The brewery’s untouched original fixtures combine with a mix of raw furniture including aged and distressed wood, all shades and shapes of iron and classroom-style chairs – the whole thing warmed up by a mess of antiques, from a Chesterfield to a mixed-up set of dainty Bavarian and English porcelain and a collection of engraved family silverware. You might enjoy this exercise in recycling – if you don’t mind dining with dead people’s knives and forks.

We’re seated at the railing, a spot with a view – some four metres above ground floor; another four under the skylight roof. A lovely touch: laurel in an antique glass display on top of our small table, which is set with delicate linen tea napkins as mats.

We eagerly order a bottle of Badoit (the “champagne of waters”, due to the distinctive lightness of its natural bubbles), which we’re told is Mr. Raue’s personal favourite to accompany food. A good impression, reinforced by a complimentary farmhouse treat – a wooden tray with a jar of homemade vinegar-and-sugar-preserved “cornichons”, onion and apple Schmalz and well-spiced Rixdorf-sourced Würstchen.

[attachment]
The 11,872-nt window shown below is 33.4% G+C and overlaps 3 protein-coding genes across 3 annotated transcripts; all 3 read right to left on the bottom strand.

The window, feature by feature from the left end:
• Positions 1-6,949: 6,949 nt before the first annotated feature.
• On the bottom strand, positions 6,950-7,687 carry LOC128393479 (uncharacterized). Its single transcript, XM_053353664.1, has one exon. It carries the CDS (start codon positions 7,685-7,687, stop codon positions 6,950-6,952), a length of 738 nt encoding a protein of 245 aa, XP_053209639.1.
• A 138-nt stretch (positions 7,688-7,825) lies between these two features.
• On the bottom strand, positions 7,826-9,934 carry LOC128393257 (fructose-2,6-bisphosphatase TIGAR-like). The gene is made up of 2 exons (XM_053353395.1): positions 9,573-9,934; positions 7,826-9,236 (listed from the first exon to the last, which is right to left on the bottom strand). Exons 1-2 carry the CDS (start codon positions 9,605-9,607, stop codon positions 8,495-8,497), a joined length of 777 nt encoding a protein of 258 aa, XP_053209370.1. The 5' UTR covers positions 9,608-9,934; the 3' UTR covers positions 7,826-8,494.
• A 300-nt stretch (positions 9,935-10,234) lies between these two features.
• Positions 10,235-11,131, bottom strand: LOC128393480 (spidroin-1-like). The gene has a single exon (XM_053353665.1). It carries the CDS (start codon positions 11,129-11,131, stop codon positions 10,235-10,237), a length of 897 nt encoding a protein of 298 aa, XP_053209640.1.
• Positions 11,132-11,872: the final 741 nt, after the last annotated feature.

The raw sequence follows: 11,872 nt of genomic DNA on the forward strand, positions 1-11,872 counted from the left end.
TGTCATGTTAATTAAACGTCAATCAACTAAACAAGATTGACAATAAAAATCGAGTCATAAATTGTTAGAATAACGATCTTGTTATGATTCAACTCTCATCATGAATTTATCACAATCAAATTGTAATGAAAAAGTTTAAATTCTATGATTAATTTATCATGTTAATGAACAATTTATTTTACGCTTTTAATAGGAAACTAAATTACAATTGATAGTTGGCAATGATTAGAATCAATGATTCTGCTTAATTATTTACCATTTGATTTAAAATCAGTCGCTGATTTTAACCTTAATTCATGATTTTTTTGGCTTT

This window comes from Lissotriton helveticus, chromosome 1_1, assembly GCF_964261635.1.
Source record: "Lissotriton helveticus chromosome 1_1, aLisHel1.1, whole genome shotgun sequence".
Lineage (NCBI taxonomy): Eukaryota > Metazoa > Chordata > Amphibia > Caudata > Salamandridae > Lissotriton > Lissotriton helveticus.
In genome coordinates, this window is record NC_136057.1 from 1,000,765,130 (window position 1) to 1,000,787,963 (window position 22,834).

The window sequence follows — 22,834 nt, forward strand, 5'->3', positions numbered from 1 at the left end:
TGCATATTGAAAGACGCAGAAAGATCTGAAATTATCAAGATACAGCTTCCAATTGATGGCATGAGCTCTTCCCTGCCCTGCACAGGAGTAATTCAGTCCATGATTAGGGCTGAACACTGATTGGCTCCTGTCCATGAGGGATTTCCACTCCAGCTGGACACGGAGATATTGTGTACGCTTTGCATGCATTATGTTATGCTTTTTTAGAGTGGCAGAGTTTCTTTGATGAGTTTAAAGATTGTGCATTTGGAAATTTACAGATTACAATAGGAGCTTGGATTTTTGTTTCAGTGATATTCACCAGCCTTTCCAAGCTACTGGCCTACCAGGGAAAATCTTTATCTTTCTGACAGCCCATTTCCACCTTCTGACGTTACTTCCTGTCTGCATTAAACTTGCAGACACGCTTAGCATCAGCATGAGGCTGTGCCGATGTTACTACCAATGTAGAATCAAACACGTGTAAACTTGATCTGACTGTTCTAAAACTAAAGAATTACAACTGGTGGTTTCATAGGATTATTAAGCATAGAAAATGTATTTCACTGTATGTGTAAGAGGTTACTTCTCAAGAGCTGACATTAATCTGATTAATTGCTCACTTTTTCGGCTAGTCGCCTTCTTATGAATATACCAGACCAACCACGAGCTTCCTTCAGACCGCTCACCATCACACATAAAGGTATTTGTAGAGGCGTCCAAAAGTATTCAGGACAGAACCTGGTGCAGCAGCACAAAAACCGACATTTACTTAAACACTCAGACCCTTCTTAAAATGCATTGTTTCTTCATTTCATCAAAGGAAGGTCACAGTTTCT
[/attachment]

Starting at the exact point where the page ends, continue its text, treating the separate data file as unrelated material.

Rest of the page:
Vegetarians fear not – there’s the superior bread (a delicious crusty sourdough from our favourite Brot & Butter bakers) and cream-like butter whipped with a dash of lime and horseradish, which we eagerly spread on the bread and gobble down till the last crumb. After all, we may as well make the most of our €2 cover charge, and Raue’s reputed for doll-sized portions – better be on the safe side.

But this is a place that goes against all the typical Raue expectations. The black pudding (€14) comes as a surprise, size-wise – two good chunks of (skinless) blood sausage from Berlin’s Blutwurst Manufaktur served with a spoonful of mash and another two of chunky applesauce – nicely spiced up by a couple of pickled onions. Deliciously hearty, and sufficient to satiate light lunchers.

The lamb’s lettuce (€12) fills a large soup plate, a jumble of greens, caramelised walnuts, bacon slices on top, and a few whimsical notes such as a Jerusalem artichoke cream and tiny shrivelled berries that turn out to be marinated grapes… all smothered in a discreet cherry-wine vinaigrette.